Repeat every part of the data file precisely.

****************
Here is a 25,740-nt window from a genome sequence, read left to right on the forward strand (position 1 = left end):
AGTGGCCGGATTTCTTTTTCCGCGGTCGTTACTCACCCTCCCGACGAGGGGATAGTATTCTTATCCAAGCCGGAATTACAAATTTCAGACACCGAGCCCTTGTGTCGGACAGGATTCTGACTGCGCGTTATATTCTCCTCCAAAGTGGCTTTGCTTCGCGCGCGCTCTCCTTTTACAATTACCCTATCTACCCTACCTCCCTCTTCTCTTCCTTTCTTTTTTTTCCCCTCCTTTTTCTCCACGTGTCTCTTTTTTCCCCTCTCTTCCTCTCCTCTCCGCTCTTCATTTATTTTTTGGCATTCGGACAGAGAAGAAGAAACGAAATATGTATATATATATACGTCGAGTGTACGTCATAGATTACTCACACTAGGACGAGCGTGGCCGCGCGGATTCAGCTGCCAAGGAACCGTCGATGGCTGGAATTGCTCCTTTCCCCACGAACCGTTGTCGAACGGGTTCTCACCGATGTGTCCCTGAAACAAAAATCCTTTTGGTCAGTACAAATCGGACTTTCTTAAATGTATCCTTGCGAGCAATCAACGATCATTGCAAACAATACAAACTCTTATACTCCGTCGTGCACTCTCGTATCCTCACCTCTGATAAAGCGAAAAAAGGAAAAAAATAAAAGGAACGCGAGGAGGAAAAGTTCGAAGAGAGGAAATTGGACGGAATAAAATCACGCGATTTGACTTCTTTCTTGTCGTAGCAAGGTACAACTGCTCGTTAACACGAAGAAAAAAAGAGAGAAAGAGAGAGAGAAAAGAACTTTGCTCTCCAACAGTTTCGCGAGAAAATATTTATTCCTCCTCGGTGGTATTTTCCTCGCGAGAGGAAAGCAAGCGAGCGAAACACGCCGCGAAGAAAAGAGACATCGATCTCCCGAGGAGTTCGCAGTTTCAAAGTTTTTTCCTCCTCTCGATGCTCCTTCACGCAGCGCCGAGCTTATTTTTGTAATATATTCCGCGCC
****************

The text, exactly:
Here is a 25,740-nt window from a genome sequence, read left to right on the forward strand (position 1 = left end):
AGTGGCCGGATTTCTTTTTCCGCGGTCGTTACTCACCCTCCCGACGAGGGGATAGTATTCTTATCCAAGCCGGAATTACAAATTTCAGACACCGAGCCCTTGTGTCGGACAGGATTCTGACTGCGCGTTATATTCTCCTCCAAAGTGGCTTTGCTTCGCGCGCGCTCTCCTTTTACAATTACCCTATCTACCCTACCTCCCTCTTCTCTTCCTTTCTTTTTTTTCCCCTCCTTTTTCTCCACGTGTCTCTTTTTTCCCCTCTCTTCCTCTCCTCTCCGCTCTTCATTTATTTTTTGGCATTCGGACAGAGAAGAAGAAACGAAATATGTATATATATATACGTCGAGTGTACGTCATAGATTACTCACACTAGGACGAGCGTGGCCGCGCGGATTCAGCTGCCAAGGAACCGTCGATGGCTGGAATTGCTCCTTTCCCCACGAACCGTTGTCGAACGGGTTCTCACCGATGTGTCCCTGAAACAAAAATCCTTTTGGTCAGTACAAATCGGACTTTCTTAAATGTATCCTTGCGAGCAATCAACGATCATTGCAAACAATACAAACTCTTATACTCCGTCGTGCACTCTCGTATCCTCACCTCTGATAAAGCGAAAAAAGGAAAAAAATAAAAGGAACGCGAGGAGGAAAAGTTCGAAGAGAGGAAATTGGACGGAATAAAATCACGCGATTTGACTTCTTTCTTGTCGTAGCAAGGTACAACTGCTCGTTAACACGAAGAAAAAAAGAGAGAAAGAGAGAGAGAAAAGAACTTTGCTCTCCAACAGTTTCGCGAGAAAATATTTATTCCTCCTCGGTGGTATTTTCCTCGCGAGAGGAAAGCAAGCGAGCGAAACACGCCGCGAAGAAAAGAGACATCGATCTCCCGAGGAGTTCGCAGTTTCAAAGTTTTTTCCTCCTCTCGATGCTCCTTCACGCAGCGCCGAGCTTATTTTTGTAATATATTCCGCGCC